Here comes fresh guidance in choosing the right testing platforms

EdReports' reviews of commercially available interim assessments will debut in early 2023.

As more educators rely on interim assessments to get a fuller idea of student progress, one organization is preparing to give districts comprehensive guidance in choosing the right products.

Reviews of commercially available interim assessment products are forthcoming in early 2023 from EdReports, the nonprofit that provides free reviews of instructional materials, and the National Center for the Improvement of Educational Assessment. The review process will be based on each testing product’s purpose, as indicated by the publishers.

Overall, assessments are a billion-dollar industry and interim exams have become a key tool for measuring unfinished learning as districts work to recover from the pandemic, says Courtney Allison, EdReports’ chief academic officer. “We are interested in the assessments that allow educators to make instructional choices that are aligned to what they’re already teaching,” Allison says.”That’s why this information can be so powerful.”

EdReports’ reviews will examine:

  1. Alignment of the assessment to the expectations of college and career-ready standards and adherence to expectations for fairness and accessibility.
  2. Evidence of technical quality based on the types of information the exams provide and how the data will be used.
  3. Evidence supporting the clarity and utility of score reports and ease of interpretation.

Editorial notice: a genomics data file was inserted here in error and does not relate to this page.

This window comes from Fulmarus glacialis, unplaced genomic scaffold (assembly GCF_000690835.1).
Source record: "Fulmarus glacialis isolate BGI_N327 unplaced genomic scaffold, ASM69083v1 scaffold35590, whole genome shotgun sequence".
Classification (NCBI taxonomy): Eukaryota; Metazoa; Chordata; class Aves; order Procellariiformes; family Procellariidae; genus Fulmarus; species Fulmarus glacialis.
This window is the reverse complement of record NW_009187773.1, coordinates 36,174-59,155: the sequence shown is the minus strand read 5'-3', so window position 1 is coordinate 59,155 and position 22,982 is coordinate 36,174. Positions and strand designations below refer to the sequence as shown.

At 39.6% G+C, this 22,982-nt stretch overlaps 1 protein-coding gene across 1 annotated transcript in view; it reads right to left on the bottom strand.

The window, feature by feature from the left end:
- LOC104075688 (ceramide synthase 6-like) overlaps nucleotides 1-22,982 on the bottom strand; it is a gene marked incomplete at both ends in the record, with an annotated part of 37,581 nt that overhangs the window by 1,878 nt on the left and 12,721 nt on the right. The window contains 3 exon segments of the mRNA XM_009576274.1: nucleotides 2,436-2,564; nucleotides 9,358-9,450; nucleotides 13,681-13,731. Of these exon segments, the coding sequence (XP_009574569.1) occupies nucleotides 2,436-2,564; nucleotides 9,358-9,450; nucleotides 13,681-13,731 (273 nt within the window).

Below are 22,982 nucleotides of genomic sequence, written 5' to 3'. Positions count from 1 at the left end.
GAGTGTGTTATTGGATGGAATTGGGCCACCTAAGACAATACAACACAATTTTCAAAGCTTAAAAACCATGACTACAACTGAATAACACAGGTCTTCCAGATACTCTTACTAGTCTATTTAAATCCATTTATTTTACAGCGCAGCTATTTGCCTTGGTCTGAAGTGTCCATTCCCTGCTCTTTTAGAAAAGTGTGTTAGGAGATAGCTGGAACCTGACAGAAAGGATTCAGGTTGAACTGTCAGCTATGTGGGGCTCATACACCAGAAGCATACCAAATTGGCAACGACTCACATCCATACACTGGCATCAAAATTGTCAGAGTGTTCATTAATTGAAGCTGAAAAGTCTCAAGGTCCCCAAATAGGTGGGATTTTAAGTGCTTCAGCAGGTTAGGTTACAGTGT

Unlike EdReports’ curriculum reviews that stop if it doesn’t meet the first benchmark–alignment–our reviews of interim assessments will provide information about all areas, Allison says. Based on publisher claims, the reviews will gauge how predictive interim assessments are of student performance and whether score reports give educators actionable information to individualize instructional decisions. Accessibility for students with disabilities, English learners and other special populations will be another key measurement, Allison says.

Building educators’ assessment literacy is also a goal of the project. Often, the assessment expertise is limited to a small group of educators within each district, Allison says. “Assessment literacy is something that educators build on the job,” Allison says. “We will have a range of supports to help people at the district and school levels help each other become smarter and more knowledgable about assessments.”

Curriculum Associates’ i-Ready platform and Smarter Balanced Interim Assessment Blocks are the first two products confirmed to be included in the first batch of reviews, which should be available early next year.

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Matt Zalaznick
Matt Zalaznick
Matt Zalaznick is a life-long journalist. Prior to writing for District Administration he worked in daily news all over the country, from the NYC suburbs to the Rocky Mountains, Silicon Valley and the U.S. Virgin Islands. He's also in a band.

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